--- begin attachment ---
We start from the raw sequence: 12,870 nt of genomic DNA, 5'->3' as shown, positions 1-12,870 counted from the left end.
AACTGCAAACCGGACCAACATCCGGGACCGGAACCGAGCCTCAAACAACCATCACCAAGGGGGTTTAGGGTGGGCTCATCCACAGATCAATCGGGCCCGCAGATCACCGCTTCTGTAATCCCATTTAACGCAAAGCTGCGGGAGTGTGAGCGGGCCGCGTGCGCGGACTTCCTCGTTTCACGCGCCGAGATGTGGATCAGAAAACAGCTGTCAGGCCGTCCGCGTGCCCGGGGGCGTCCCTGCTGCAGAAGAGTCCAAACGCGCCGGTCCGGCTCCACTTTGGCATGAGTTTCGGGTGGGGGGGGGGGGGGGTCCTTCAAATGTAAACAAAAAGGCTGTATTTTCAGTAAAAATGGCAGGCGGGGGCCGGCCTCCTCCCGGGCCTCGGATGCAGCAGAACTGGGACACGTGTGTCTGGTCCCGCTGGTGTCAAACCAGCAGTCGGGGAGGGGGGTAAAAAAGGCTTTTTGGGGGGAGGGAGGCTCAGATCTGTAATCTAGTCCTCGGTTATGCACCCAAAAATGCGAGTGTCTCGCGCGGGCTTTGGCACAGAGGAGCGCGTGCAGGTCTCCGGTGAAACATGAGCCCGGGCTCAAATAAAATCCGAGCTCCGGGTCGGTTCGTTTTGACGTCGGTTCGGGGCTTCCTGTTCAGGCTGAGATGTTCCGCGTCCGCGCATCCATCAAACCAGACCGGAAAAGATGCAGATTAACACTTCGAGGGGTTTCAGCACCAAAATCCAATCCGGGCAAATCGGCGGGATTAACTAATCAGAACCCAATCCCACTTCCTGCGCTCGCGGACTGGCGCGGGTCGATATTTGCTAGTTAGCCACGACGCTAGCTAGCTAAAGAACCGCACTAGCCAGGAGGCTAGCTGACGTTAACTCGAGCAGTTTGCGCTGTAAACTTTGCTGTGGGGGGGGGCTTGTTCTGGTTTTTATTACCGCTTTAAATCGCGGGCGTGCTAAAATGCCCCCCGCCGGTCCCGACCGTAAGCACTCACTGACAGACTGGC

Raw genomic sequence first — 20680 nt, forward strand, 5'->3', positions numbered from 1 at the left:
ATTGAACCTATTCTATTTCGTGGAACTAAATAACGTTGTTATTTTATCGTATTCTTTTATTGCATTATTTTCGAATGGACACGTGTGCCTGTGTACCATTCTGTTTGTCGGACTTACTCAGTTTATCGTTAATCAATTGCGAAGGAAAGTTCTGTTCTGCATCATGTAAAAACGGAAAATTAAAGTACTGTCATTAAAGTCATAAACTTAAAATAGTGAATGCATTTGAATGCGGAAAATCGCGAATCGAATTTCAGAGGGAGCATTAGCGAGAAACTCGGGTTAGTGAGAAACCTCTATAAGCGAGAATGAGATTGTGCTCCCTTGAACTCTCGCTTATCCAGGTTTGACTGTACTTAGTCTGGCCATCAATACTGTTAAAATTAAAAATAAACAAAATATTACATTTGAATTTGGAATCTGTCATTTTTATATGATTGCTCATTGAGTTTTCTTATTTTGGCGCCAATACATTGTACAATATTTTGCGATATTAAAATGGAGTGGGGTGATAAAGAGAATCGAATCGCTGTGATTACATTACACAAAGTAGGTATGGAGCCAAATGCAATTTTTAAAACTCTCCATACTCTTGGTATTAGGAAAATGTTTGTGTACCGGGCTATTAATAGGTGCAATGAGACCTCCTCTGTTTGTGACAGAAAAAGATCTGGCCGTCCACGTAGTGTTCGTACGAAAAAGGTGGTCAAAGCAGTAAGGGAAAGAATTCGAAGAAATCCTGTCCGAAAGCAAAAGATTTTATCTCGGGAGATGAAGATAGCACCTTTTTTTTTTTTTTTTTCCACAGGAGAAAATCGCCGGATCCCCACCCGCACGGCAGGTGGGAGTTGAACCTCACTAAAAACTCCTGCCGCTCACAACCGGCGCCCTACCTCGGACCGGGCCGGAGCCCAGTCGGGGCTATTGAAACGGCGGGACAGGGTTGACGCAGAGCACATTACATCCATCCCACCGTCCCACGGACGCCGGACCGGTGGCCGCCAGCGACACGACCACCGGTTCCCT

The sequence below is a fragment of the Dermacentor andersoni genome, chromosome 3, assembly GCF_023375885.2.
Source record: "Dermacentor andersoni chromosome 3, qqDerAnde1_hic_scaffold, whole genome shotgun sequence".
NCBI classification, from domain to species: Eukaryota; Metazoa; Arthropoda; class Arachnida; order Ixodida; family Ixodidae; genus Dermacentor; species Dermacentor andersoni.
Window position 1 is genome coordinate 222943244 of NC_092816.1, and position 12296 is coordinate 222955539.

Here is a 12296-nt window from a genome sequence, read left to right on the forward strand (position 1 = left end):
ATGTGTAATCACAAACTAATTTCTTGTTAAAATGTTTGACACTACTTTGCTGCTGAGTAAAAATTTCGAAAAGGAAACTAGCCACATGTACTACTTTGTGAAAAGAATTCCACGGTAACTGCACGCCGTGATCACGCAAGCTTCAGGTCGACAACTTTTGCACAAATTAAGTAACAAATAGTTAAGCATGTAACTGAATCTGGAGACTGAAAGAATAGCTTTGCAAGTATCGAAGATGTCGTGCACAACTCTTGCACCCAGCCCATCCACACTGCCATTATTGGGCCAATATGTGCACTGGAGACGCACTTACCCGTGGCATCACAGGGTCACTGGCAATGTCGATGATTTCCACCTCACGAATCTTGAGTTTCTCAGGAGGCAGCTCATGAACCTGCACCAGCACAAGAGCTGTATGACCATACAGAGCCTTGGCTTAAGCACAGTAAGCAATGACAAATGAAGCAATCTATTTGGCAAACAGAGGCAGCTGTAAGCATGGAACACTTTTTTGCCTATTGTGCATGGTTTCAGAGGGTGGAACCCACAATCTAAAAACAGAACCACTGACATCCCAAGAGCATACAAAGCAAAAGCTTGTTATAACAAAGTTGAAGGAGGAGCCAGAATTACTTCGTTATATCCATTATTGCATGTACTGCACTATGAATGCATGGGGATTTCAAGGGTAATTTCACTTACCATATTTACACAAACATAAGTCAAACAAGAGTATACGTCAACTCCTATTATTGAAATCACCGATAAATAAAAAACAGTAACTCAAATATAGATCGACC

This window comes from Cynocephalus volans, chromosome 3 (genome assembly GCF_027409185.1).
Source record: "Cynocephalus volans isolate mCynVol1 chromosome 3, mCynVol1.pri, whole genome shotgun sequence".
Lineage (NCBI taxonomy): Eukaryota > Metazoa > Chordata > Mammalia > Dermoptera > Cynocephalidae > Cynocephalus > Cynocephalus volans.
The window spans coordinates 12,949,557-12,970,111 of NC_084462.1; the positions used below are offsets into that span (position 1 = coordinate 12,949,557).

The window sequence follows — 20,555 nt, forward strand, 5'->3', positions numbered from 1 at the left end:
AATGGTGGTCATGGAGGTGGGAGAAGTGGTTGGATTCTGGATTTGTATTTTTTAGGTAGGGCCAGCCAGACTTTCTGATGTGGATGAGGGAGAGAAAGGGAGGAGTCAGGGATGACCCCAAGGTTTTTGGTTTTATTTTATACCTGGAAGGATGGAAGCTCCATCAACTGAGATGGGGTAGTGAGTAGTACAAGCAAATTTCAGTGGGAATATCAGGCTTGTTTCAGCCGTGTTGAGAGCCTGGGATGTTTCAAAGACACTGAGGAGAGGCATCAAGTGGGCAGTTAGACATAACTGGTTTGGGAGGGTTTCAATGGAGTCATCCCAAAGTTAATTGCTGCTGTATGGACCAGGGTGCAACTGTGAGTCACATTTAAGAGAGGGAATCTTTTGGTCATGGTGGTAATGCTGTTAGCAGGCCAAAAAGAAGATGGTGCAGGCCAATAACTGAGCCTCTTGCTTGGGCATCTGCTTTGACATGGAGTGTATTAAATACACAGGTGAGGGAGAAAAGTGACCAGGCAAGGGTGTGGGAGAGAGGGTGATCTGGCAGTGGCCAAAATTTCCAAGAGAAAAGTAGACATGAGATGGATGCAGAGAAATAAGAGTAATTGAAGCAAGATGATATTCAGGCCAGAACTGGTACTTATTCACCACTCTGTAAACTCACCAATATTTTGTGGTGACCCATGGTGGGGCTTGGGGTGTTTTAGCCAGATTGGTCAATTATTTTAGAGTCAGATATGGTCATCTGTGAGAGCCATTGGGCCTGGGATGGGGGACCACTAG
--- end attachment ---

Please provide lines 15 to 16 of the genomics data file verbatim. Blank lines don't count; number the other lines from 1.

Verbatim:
The window sequence follows — 20,555 nt, forward strand, 5'->3', positions numbered from 1 at the left end:
AATGGTGGTCATGGAGGTGGGAGAAGTGGTTGGATTCTGGATTTGTATTTTTTAGGTAGGGCCAGCCAGACTTTCTGATGTGGATGAGGGAGAGAAAGGGAGGAGTCAGGGATGACCCCAAGGTTTTTGGTTTTATTTTATACCTGGAAGGATGGAAGCTCCATCAACTGAGATGGGGTAGTGAGTAGTACAAGCAAATTTCAGTGGGAATATCAGGCTTGTTTCAGCCGTGTTGAGAGCCTGGGATGTTTCAAAGACACTGAGGAGAGGCATCAAGTGGGCAGTTAGACATAACTGGTTTGGGAGGGTTTCAATGGAGTCATCCCAAAGTTAATTGCTGCTGTATGGACCAGGGTGCAACTGTGAGTCACATTTAAGAGAGGGAATCTTTTGGTCATGGTGGTAATGCTGTTAGCAGGCCAAAAAGAAGATGGTGCAGGCCAATAACTGAGCCTCTTGCTTGGGCATCTGCTTTGACATGGAGTGTATTAAATACACAGGTGAGGGAGAAAAGTGACCAGGCAAGGGTGTGGGAGAGAGGGTGATCTGGCAGTGGCCAAAATTTCCAAGAGAAAAGTAGACATGAGATGGATGCAGAGAAATAAGAGTAATTGAAGCAAGATGATATTCAGGCCAGAACTGGTACTTATTCACCACTCTGTAAACTCACCAATATTTTGTGGTGACCCATGGTGGGGCTTGGGGTGTTTTAGCCAGATTGGTCAATTATTTTAGAGTCAGATATGGTCATCTGTGAGAGCCATTGGGCCTGGGATGGGGGACCACTAG